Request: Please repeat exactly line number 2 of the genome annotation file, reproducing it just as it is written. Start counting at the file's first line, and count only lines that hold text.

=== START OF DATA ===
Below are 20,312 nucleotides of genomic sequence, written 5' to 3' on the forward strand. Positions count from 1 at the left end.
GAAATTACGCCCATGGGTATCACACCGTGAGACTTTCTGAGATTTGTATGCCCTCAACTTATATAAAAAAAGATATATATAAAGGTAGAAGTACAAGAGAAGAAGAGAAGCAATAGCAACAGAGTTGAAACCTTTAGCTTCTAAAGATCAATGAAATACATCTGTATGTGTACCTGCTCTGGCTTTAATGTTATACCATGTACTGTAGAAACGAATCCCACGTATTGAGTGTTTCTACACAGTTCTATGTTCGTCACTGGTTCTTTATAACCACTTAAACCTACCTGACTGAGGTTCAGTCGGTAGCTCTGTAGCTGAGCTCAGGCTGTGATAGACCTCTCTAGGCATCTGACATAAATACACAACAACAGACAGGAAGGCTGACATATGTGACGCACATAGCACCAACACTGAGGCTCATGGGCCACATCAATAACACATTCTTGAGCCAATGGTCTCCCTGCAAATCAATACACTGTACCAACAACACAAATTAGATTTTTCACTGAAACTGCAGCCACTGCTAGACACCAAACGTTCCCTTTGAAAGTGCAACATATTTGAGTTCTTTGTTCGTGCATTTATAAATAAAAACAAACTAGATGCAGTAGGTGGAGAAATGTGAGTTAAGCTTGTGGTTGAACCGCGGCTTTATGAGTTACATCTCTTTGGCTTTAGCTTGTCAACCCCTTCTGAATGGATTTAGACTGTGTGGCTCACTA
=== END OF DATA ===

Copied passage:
GAAATTACGCCCATGGGTATCACACCGTGAGACTTTCTGAGATTTGTATGCCCTCAACTTATATAAAAAAAGATATATATAAAGGTAGAAGTACAAGAGAAGAAGAGAAGCAATAGCAACAGAGTTGAAACCTTTAGCTTCTAAAGATCAATGAAATACATCTGTATGTGTACCTGCTCTGGCTTTAATGTTATACCATGTACTGTAGAAACGAATCCCACGTATTGAGTGTTTCTACACAGTTCTATGTTCGTCACTGGTTCTTTATAACCACTTAAACCTACCTGACTGAGGTTCAGTCGGTAGCTCTGTAGCTGAGCTCAGGCTGTGATAGACCTCTCTAGGCATCTGACATAAATACACAACAACAGACAGGAAGGCTGACATATGTGACGCACATAGCACCAACACTGAGGCTCATGGGCCACATCAATAACACATTCTTGAGCCAATGGTCTCCCTGCAAATCAATACACTGTACCAACAACACAAATTAGATTTTTCACTGAAACTGCAGCCACTGCTAGACACCAAACGTTCCCTTTGAAAGTGCAACATATTTGAGTTCTTTGTTCGTGCATTTATAAATAAAAACAAACTAGATGCAGTAGGTGGAGAAATGTGAGTTAAGCTTGTGGTTGAACCGCGGCTTTATGAGTTACATCTCTTTGGCTTTAGCTTGTCAACCCCTTCTGAATGGATTTAGACTGTGTGGCTCACTA